R.I.P, William Goldman—and thanks for the memories
The author and screenwriter William Goldman has died at the age of 87. Goldman is best known for writing the The Princess Bride, which he subsequently turned into a screenplay; the movie has moved beyond cult-classic status to become a cultural icon. Goldman’s first screenplay was the Oscar-winning Butch Cassidy and the Sundance Kid. Later, he won another Oscar for his adaptation of Woodward and Bernstein’s All the President’s Men. He also turned two more of his own novels into movie scripts, adapted Stephen King’s Misery for both screen and stage, and wrote a definitive book on screenwriting, Adventures in the Screen Trade.
I’m grateful to William Goldman not only for The Princess Bride and his other works, but for something more personal. Goldman was a graduate of Oberlin College; he returned to give the commencement address to my graduating class. His speech was warm and funny and encouraging, yet to my regret, I remember little of the actual content. I do remember that he spoke about the fictional author he invented for The Princess Bride, and that some readers believed the fiction that he (Goldman) had abridged a longer work. (What I didn’t know until recently is that his own autobiographical details, as given in the foreword, are also largely fictional.) At that time, The Princess Bride had not yet been turned into a movie, and I hadn’t even encountered the book; after hearing him speak, I resolved to read it, and found it delightful.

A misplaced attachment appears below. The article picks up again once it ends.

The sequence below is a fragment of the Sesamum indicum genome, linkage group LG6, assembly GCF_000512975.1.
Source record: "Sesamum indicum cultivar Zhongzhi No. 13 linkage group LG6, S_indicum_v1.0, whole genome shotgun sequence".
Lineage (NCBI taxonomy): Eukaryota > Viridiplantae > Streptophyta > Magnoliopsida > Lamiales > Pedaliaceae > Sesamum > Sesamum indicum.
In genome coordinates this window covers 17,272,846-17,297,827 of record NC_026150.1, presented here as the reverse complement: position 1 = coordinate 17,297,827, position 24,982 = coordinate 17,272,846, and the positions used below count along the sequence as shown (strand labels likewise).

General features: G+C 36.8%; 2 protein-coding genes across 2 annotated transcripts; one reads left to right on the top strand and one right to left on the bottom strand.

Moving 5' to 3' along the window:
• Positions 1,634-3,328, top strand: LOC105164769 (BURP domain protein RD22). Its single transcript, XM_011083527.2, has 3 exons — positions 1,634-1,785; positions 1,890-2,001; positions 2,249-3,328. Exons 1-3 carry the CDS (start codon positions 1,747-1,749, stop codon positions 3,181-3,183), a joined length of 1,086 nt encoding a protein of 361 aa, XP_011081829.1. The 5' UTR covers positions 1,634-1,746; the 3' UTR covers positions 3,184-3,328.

But what made the biggest impression on me was a story he told about his own graduation. A friend who had graduated some years earlier told him to look around the campus and said to him,
“You see those kids on their bikes? They want you to leave. All this belongs to them now, not you. You don’t belong here anymore. Nobody wants you here anymore. There’s no room for you here now and there never will be again. Your time is over.”*
No, it wasn’t, Goldman assured us. Oberlin would always be there for us.
He was right.
*Thanks to Jenny at the Sweat and Sprezzatura blog for preserving those words. I tried to find a full transcript of Goldman’s commencement speech, but couldn’t locate one.
Photo courtesy of William Goldman’s Goodreads page.